So many of these so-called ‘retreats’ are a search for self-transcendence and the enlightenment this brings. Like the stressed-out businessman going into the firm’s ‘retreat’ all he wants to discover is how to cope with his stress. Falling in love with ‘spirituality’ rather than God is easy, especially when it is tailored to fit “my apparent needs”. A semicircle with the closed arc facing upwards illustrates what is happening. The individual is focussed on self and his apparent needs rather than God. ‘Spirituality’ then becomes a compartment of life and the search to find ways of linking it to our physical environment, rather than what integrates all life. Hence the concern with spiritual traditions and techniques that teach self-transcendence in the face of materialism and self-seeking, the most useful psychological practices and the most helpful beliefs. Whatever provides the most specific guidance will feature more than other spiritual traditions. It is a journey in how to develop, live and grow in a way of self-transcendence and enlightenment. ‘Walls’ that have hitherto inhibited the flowering of such enlightenment in education and conditioned attitudes towards one’s emotions must be demolished. Only then can spiritual enlightenment be nurtured by using techniques of meditation suited to our personality type, dream symbolism, visualisation and self-exploration that lead to enhancement and self-awareness as progress and pitfalls are monitored on the way.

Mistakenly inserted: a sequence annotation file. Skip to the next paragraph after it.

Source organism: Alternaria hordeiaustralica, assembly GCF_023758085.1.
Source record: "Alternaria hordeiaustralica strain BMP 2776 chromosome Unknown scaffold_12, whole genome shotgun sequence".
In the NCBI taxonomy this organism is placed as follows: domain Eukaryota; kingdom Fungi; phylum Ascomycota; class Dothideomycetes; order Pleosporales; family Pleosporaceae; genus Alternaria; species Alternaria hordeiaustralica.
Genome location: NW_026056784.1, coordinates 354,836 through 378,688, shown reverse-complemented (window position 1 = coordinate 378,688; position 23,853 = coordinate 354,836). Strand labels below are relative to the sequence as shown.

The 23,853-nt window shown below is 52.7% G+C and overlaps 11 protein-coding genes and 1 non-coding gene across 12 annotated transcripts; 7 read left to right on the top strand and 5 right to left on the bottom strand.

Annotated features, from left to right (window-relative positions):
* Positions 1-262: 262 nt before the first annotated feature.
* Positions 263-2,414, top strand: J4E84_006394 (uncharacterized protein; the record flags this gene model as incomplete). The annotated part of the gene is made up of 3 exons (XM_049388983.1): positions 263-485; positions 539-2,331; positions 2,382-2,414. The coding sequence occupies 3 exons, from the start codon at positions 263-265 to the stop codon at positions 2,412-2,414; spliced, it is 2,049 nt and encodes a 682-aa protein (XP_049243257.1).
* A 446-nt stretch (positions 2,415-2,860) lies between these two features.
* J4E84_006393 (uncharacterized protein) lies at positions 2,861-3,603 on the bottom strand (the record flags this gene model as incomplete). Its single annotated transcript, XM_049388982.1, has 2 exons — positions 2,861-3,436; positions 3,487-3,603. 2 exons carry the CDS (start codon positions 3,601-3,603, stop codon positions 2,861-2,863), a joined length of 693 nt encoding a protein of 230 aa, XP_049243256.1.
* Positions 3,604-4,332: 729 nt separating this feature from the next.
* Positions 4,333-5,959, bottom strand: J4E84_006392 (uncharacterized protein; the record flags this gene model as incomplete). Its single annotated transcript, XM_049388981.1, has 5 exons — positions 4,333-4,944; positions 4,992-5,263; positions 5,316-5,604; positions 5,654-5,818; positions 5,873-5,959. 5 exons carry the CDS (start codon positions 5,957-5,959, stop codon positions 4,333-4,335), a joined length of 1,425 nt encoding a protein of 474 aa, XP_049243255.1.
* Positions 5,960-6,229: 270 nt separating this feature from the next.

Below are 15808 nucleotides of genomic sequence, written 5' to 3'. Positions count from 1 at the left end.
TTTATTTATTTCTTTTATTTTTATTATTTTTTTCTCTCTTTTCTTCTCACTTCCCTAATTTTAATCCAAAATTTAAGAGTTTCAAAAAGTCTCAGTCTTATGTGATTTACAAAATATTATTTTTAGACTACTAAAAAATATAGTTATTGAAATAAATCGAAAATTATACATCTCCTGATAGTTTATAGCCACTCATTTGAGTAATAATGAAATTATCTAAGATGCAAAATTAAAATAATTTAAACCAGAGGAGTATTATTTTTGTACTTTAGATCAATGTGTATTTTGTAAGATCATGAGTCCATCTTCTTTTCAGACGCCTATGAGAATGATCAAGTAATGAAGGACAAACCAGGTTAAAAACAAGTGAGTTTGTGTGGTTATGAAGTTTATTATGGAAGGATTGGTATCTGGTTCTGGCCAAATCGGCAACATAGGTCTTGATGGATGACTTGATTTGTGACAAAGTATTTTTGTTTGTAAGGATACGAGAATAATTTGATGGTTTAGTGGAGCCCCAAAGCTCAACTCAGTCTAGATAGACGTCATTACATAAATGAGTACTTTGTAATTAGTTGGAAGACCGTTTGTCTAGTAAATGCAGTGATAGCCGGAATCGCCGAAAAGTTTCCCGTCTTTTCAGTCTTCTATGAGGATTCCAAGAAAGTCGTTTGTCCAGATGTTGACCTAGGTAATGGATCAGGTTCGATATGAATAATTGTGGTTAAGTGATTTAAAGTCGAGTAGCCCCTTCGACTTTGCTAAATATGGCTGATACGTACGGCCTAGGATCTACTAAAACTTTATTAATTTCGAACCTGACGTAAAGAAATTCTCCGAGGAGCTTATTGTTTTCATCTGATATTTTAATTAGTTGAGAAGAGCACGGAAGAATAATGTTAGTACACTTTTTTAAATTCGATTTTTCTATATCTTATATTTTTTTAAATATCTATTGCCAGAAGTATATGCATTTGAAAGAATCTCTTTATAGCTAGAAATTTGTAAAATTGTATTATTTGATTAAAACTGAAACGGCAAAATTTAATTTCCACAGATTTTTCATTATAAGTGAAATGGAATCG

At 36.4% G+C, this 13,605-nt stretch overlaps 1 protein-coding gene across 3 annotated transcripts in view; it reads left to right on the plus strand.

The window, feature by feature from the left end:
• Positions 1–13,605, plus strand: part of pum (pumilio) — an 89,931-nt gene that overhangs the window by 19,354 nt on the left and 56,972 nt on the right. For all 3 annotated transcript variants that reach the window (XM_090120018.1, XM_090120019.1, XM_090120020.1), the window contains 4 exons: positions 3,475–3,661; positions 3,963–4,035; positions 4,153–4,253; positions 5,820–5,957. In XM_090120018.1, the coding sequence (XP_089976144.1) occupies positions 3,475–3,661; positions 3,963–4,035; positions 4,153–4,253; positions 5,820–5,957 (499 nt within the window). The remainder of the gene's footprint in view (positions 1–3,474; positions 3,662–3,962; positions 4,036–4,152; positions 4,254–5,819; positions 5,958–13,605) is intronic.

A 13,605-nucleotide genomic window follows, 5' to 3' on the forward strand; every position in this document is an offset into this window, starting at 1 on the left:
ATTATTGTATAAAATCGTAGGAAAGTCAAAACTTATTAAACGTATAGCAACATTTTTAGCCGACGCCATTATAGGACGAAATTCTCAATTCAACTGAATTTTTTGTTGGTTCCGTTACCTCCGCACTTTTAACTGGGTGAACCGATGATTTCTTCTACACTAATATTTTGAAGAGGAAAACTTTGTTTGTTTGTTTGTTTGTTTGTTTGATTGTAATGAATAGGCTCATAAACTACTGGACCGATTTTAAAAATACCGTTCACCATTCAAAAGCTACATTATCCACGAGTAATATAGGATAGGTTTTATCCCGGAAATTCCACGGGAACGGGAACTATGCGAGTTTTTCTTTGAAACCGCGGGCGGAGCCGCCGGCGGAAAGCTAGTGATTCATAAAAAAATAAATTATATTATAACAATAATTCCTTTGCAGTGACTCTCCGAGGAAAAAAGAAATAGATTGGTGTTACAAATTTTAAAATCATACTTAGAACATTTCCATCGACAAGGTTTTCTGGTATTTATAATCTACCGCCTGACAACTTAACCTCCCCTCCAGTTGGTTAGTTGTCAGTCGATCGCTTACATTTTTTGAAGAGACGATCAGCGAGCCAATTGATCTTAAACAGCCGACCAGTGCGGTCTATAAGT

This way of enlightenment is more a scientology of self-actualisation, more a psychologism than a ‘spirituality’. Such techniques can increase one’s self-knowledge in a way that can be life enhancing, but like Jungian analysis it can only be ancillary to human and spiritual growth and not the heart of it. For Christians the end of human life is more than self-actualisation and is a grace not a technique. Centred in our redemption in Christ, human and spiritual growth is nothing less than a Christian’s participation in God’s triune life of self-giving love and humility that enables growth in self-control. A retreat is not the search for a technique of ‘spirituality’ to fit one’s needs, but a time for growth in the Christian or baptismal life. This is the fruit of living through Word and Sacrament in Christ with whom the Christian lives in the Father through the Holy Spirit. Here the opening of the semicircle faces upwards illustrating that the retreatant is focussed away from self and completely on God. It is only in God that the Christian discovers the real self and his real needs, and realises that the false self, the self we think we are and its apparent needs, does not exist. Here we open in receptivity and obedience, listening rather than giving, commanding or speaking. It is not a passive condition, but a consciousness; a realisation that our acts do not originate in ourselves but are drawn out and inspired by acts of God. Such inspiration will effect in us a radical change of heart and mind that brings new vision. Yet this will only happen in so far as we are willing to die in order that we might live. For the experience, in so far as nothing is blocking our response cleanses and awakens our adoration and love. Our consciousness is awakened and touched by a living Presence that is spontaneously shared. From this Presence is received an infusion of life that issues spontaneously in thoughts and acts rising from this change of feeling in this communion of prayer.
Be at peace with your own soul, enter eagerly into the treasure house that is within you and so you will see the things that are in heaven; for there is but one single entry to them both. The ladder that leads to the kingdom is hidden within your soul. Flee from sin, dive into yourself and in your soul you will discover the stairs by which to ascend. (St. Isaac of Nineveh)
Arthur Middleton is Rector of Boldon; Honorary Canon of Durham and a Tutor at St. Chad’s College Durham